Suitably frozen after 10 minutes waiting on the platform I was pleased to find a fairly straightforward, but thoroughly enjoyable IoS reprint from Kairos, finished comfortably under par. I spotted the Nina, but as it was only when I was left with two in the NW corner it wasn’t much of a help. 😀 Belated congratulations to Kairos!

There were a few oddities among the answers, the fatty compound in particular needing a few checking letters, but all were pretty gettable.

Loads to enjoy it must be said too, with ticks beside 13ac, 21d and 27ac (any clue with a Flash Gordon reference gets a vote from me), with my COD going to 18d which was perhaps easier to solve than parse, but is a thing of beauty once you’ve spotted it – “Statesman – one supporting the return of King James? (8)”.

And now onward to the other puzzles I brought especially for the trip.

To August 2015 for all the answers and parsing of the clues:

Saturday 11th January 2020

I suspect even the Nina-blind among us will have noticed BRYANT AND MAY in the unches of rows 1 and 15 last weekend. This being Phi, there was always going to be more to it than that though, and given the lack of entries relating to matches, I had a quick look on Google where I discovered that Bryant & May was the title of a series of thrillers by Christopher Fowler – an author who also wrote an occasional column for the Independent on Sunday called ‘Invisible Ink’, highlighting forgotten authors. I then cross-checked a list of B&M titles against the entries in the grid but was surprised to find nothing at all. Being me, I stopped there, but RatkojaRiku who blogged the puzzle when it first came out in 2015 (click here) went one step further and found half a dozen references to characters from within the pages of Fowler’s novels, and even one, ESMERALDA, which Phi tells us  was included entirely accidentally.

As for the clues, they have mostly faded from memory since last weekend, but I do remember it being a fairly average solving time with no need for dictionaries or checking once I’d remembered ERUCTATE and ABSCISSA at 9d and 19d respectively, both of which featured in my comprehensive education back in the day. FIT for a section of verse in 16a was new though.  I have a couple of ticks amongst my marginalia with the COD being awarded to the following, which seems to create a picture of leisurely bliss, only for it to become dramatically shattered upon realising the answer. Who needs books?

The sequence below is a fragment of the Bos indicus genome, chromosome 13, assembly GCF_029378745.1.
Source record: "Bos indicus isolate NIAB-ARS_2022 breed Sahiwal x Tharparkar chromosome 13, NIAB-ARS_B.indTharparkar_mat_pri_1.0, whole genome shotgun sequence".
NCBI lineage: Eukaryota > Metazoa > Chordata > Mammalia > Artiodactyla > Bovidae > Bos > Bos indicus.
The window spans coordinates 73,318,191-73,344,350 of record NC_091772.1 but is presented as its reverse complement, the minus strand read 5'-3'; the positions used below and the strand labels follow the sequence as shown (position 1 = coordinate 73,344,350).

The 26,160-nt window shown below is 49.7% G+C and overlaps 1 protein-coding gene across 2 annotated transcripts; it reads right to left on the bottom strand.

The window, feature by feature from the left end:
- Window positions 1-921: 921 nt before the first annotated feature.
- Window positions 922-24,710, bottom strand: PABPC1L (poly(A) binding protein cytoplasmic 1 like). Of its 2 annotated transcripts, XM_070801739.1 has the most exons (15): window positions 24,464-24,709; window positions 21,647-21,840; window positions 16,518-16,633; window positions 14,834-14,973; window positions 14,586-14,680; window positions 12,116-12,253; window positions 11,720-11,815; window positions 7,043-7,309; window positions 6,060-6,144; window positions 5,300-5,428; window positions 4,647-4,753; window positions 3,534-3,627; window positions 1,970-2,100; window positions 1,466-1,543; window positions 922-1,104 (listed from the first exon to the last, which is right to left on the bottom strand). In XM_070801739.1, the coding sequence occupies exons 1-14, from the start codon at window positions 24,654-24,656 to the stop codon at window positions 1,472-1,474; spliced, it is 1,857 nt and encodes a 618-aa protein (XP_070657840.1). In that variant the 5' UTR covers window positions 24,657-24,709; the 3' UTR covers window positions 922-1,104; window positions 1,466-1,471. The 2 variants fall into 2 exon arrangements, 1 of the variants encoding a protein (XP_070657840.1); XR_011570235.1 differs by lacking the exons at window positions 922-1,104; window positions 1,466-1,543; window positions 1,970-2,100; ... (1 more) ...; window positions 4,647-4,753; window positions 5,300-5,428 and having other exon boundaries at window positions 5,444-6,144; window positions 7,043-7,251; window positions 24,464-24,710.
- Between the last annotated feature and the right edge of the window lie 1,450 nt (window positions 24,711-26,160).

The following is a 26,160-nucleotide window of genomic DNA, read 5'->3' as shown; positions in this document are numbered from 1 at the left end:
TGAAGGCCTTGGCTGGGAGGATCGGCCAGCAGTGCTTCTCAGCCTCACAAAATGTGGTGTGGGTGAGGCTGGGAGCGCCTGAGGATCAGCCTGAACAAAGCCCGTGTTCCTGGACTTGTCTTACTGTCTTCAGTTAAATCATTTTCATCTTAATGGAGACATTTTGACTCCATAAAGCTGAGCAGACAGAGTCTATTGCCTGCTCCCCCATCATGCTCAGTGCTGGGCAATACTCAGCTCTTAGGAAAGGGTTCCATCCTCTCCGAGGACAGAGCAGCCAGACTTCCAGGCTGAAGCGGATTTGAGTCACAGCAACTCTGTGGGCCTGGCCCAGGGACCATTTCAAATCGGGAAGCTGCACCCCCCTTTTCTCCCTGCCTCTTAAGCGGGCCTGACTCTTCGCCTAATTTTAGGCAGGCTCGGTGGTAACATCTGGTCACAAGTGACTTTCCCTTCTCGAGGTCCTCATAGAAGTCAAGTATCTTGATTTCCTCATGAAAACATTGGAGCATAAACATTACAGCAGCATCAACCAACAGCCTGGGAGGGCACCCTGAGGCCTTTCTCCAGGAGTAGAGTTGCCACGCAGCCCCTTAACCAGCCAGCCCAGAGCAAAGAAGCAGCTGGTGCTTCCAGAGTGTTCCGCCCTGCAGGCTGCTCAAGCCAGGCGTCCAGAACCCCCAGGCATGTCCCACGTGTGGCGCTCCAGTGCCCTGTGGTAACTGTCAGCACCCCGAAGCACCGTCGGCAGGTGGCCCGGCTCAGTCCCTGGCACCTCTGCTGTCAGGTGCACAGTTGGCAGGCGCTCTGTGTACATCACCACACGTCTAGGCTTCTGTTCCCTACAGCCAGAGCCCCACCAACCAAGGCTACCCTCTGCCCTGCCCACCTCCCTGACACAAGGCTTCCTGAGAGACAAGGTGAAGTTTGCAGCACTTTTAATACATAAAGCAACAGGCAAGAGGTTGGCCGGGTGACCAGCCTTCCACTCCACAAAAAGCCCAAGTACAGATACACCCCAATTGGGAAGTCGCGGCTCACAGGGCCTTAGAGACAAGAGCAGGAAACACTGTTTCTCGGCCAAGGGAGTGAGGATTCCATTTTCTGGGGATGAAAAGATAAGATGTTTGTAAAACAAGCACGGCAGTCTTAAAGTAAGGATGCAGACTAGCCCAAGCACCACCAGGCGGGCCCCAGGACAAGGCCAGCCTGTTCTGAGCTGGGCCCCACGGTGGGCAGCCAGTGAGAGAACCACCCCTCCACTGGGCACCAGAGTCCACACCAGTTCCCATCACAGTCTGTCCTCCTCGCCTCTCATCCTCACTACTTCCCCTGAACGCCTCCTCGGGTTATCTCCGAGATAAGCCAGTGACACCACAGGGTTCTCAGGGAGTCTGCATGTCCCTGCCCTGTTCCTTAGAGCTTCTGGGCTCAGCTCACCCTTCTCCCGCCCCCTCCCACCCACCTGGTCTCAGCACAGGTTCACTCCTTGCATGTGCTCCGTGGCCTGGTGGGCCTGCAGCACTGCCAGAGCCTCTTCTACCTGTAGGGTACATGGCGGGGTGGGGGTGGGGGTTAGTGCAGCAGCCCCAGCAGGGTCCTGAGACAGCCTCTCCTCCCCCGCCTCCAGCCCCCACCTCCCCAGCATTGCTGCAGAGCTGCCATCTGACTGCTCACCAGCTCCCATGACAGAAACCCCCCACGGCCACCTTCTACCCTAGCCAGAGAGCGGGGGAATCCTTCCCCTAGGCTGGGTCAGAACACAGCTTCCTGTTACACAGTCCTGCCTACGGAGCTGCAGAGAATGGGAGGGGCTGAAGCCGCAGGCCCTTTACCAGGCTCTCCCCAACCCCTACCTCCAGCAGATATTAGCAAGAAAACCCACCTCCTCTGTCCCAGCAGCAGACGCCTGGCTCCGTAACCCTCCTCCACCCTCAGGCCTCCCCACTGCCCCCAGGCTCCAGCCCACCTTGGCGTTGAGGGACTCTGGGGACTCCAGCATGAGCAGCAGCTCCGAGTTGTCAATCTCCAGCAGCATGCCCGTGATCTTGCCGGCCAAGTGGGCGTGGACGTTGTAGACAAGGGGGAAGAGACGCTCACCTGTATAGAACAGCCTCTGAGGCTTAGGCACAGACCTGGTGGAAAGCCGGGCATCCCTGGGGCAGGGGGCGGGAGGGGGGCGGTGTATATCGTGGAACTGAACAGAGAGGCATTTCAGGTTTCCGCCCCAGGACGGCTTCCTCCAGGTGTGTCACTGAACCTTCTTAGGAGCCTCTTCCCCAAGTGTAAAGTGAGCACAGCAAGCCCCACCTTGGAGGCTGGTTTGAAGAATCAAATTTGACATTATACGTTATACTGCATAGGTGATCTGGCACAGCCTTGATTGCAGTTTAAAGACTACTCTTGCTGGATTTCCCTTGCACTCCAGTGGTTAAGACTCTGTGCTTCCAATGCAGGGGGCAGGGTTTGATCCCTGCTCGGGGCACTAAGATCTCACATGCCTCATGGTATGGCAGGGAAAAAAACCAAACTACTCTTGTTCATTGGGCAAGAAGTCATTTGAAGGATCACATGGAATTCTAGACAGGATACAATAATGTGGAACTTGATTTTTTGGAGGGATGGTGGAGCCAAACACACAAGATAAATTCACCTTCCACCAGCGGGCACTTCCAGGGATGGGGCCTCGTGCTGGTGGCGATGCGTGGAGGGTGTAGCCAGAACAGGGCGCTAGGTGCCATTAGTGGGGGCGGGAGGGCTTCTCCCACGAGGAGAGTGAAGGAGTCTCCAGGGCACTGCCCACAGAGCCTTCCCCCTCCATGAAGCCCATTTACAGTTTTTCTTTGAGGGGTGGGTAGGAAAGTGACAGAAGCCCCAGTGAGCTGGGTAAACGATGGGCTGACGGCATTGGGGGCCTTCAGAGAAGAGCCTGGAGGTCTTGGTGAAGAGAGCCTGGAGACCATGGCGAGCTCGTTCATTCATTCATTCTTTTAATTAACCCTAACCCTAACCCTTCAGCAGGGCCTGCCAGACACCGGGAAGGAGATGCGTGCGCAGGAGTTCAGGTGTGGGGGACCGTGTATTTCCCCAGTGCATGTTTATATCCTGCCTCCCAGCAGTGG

6d Good weather in the morning is following time with lots of water (8)


Strictly speaking, I failed to solve this properly. At 23d I entered “Edina”, which to my mind answers the clue just as well as ERICA. It’s a girl’s name (seemingly favoured disproportionately by Hungarians, if the wikipedia page is anything to go by) and “port upset” could just as easily be an instruction for an (indirect) anagram of “Aden” as an instruction to reverse “Acre”. The two main ports in Crosswordland, according to my atlas, are Rio and Aden. If Acre features on the map it is as some kind of old castle in the eastern Mediterranean.

Otherwise, this was a straightforward puzzle, solved in well under my average time, and I made no marginalia indictating quibbles or queries, although I did have to check that BALMORALS were boots. It was my last one in, and the crossing letters made the potential answer seem obvious. Crossing as it did with WINDSOR, I did retrospectively look to see if there was a castle theme, but apparently not.